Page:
Ray turned Chanslor’s story inside out, coaxing from it an ambiguous study of character, emotional repression and mob mentality wrapped in the holsters of a “B”-movie sagebrush saga. The script was labored on well into September 1953, and tinkering with it continued even during filming. At its simplest level, the story is about Vienna (Crawford), a saloon/gambling hall owner despised by the locals, who plans to build her own town once the railroad comes through. Vienna’s lover, an outlaw known as the Dancin’ Kid (Scott Brady), previously had spurned Emma (Mercedes McCambridge), a venomous local cattle rancher. When the Dancin’ Kid tries to rob the local bank before fleeing to California, Emma seizes the opportunity to get her revenge on both Vienna and the Kid. Meanwhile, Vienna’s old flame, Johnny Guitar (Sterling Hayden), returns to protect her from the vengeful townspeople.
Ray assembled a first-class cast in Sedona to bring Johnny Guitar to life: McCambridge, the 1949 Oscar winner as best supporting actress for All The King’s Men, perhaps best known today for providing the voice of the demon in The Exorcist in 1973; Hayden, tagged “The Beautiful Blond Viking God” by Paramount Pictures’ publicity department, who was returning to Sedona for the second of three westerns he would ultimately film here; Ernest Borgnine, who would win the Oscar as best actor for Marty in 1955; character actor John Carradine, who would appear in almost 250 movies over half a century; and Ward Bond, longtime member of legendary western director John Ford’s repertory company.
Republic Pictures, a small studio known for churning out low-cost westerns, serials and action movies, was probably the last place anyone in Hollywood would have expected to find all this high-powered talent. Republic was formed in 1935 when Herbert J. Yates’ Consolidated Film Laboratories merged with Mascot Pictures and Monogram Pictures in an attempt to corner the market for “B” movies. Monogram soon pulled out of the deal, but Republic thrived anyway, quickly establishing itself as king of the low-budget studios.
Headquartered at the old Mack Sennett Keystone lot in Studio City, Calif. (renamed CBS Studio Center in 1963), Republic specialized in the crowd-pleasers it called “Jubilee Pictures,” which were typically shot on a speedy seven-day schedule for an economical $30,000. But Republic also produced the occasional prestige film, which it released as “Premiere Pictures.” Budgeted at $1 million and allowed an entire month to shoot, they were meant to give the studio a touch of class. Some of these “Premiere” productions are now considered classics, including Orson Welles‘ Macbeth (1950) and John Ford’s The Quiet Man (1952). As for Johnny Guitar, it’s been reported that studio chief Yates told Ray his only concern was that Crawford, his high-priced star, the former Queen of MGM, “be happy during filming.”
It was during pre-production that it was decided location shooting would take place in Sedona, most likely because Republic already had a permanent western street set at its disposal here, built in 1946 for John Wayne’s Angel and the Badman. The principals moved into the old Cedar Hotel (now the Cedars Resort on 89A), while the rest of the cast and crew bunked at a converted CCC Camp, rechristened the Sedona Lodge, where the King’s Ransom Inn now sits on Hwy 179.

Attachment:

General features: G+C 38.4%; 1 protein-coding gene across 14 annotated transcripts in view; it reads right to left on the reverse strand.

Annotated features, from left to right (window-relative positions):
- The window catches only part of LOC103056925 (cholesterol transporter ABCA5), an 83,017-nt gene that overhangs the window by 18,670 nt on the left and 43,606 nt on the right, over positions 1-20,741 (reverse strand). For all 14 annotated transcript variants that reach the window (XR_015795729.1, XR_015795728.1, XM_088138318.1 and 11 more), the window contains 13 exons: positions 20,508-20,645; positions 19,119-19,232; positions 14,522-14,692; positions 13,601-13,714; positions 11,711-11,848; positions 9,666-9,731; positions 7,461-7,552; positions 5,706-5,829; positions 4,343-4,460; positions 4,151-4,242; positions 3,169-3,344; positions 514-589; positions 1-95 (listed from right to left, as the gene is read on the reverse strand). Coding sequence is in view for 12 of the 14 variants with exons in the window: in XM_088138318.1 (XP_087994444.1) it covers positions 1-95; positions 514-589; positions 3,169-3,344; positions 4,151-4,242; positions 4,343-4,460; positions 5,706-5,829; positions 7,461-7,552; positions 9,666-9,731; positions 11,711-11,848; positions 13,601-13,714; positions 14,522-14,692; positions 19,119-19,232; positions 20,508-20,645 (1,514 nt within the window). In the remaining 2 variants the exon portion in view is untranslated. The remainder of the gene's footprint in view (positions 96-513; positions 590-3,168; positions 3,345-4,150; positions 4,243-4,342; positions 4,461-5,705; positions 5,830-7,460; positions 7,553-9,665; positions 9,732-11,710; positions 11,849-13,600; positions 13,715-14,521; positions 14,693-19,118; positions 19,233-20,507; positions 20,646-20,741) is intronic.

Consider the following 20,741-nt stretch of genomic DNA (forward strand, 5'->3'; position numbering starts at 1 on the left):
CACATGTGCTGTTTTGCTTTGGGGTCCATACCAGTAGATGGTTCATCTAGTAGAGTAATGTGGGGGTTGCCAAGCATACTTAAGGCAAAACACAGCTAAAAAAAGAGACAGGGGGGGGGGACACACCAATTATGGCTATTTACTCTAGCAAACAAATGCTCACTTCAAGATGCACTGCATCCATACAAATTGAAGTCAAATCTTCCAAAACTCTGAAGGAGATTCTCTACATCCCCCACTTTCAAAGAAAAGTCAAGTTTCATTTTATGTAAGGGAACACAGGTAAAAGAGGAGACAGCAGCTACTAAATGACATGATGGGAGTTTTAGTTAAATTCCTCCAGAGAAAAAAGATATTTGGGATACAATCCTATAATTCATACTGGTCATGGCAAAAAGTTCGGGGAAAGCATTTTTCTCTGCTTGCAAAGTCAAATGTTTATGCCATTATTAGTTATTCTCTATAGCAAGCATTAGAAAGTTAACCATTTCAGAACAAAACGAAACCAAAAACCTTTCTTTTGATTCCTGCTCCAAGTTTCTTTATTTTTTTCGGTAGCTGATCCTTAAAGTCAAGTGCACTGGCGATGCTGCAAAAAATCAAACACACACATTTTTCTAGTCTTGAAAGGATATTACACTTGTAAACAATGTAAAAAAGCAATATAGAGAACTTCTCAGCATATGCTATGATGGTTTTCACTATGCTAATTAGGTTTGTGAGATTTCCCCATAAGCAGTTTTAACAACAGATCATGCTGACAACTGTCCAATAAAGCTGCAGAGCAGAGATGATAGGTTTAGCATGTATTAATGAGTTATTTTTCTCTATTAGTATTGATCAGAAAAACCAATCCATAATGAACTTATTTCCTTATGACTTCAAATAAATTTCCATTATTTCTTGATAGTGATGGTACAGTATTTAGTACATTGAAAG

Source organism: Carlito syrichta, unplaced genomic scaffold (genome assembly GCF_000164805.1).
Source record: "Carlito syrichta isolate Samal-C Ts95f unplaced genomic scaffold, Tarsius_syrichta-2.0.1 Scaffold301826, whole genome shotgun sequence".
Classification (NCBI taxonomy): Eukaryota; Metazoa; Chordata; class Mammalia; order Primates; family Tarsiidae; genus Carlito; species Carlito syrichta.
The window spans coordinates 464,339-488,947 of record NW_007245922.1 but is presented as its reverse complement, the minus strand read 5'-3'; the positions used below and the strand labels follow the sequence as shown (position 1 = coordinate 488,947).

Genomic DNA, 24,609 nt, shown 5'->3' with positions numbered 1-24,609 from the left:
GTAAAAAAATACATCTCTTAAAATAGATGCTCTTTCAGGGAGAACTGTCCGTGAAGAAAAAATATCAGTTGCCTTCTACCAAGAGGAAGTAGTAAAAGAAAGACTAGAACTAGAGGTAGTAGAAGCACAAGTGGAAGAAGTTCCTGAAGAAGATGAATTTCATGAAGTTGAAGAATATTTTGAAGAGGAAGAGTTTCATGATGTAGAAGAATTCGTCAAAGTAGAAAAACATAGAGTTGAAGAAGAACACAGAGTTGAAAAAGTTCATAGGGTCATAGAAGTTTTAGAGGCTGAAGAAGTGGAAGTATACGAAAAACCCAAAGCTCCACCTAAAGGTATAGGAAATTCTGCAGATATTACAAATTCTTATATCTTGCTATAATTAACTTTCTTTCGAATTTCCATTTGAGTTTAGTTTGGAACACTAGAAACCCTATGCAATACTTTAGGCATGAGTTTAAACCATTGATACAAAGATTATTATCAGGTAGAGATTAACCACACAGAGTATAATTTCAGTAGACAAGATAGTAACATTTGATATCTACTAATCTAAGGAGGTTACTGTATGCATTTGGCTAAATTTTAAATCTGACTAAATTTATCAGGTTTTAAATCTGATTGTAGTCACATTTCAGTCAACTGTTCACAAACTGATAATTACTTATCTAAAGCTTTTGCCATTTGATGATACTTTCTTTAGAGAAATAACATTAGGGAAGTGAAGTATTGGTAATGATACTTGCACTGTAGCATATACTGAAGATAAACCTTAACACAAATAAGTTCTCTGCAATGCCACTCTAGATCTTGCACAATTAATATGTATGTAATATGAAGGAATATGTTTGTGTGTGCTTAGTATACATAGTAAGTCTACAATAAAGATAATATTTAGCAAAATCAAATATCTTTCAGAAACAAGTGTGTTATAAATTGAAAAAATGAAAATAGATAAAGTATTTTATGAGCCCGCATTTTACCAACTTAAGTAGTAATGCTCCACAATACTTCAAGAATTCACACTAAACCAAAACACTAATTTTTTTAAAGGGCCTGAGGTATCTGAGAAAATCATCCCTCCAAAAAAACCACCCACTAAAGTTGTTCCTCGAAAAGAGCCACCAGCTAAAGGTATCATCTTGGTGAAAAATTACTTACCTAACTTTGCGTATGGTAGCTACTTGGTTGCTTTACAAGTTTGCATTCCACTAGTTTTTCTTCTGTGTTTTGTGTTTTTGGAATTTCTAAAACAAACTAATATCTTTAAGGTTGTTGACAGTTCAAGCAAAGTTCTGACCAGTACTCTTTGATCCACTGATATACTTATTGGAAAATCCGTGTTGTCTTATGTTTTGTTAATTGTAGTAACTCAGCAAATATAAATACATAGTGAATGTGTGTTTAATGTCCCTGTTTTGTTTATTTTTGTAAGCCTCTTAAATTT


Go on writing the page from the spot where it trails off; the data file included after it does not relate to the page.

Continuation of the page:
All looked peachy to outsiders at the beginning, judging from a letter written by local resident Ruth Jordan, unearthed at the Sedona Heritage Museum, which provides one contemporary first-person account of how Joan Crawford handled herself in public during her time here. In Mrs. Jordan’s view, Crawford became “a respected and beloved person in the little settlement of Sedona. For nearly a month she lived among us as neighbor and friend, talking with us, allowing her children to play with our local children — thus fitting herself and family into our community life.
“She came early in October so that she might have a few days vacation before starting work on Johnny Guitar. She did not permit a publicity manager to come, for during those days she only wanted to live a normal life — dress in jeans, go to the stores, do her own shopping, pick up the mail, and be friendly with everyone, as is her natural disposition.”
Mrs. Jordan described a chance meeting between Crawford and a young local birthday girl. ‘Here’s something to start your bank account,’ she said, handing the child a folded $20 bill, ‘but I want to give you something personal, too,’ she added as she took a small vial of green grass perfume from her purse.”
Early in production, unit manager John Grubbs suffered a heart attack and was admitted to Lawrence Memorial Hospital in Cottonwood; Crawford apparently paid the expenses for her own doctor in Hollywood to come to Sedona to check on his condition. But her own blood pressure, and those of most everyone else around her, was soon about to rise.
When filming began, Crawford was the consummate professional; always punctual and cooperative, whether reading dialogue when she wasn’t in a scene or taking her place so the crew could set up lighting. In a scene filmed on a frigid Sedona morning, Vienna and Johnny had to escape a pursuing posse by wading in Oak Creek. Rather than using stand-ins, Crawford and Hayden completely submerged themselves under the freezing water. After calling “cut,” Ray thanked his stars by giving them each a bottle of brandy and sending them back to the hotel to dry off.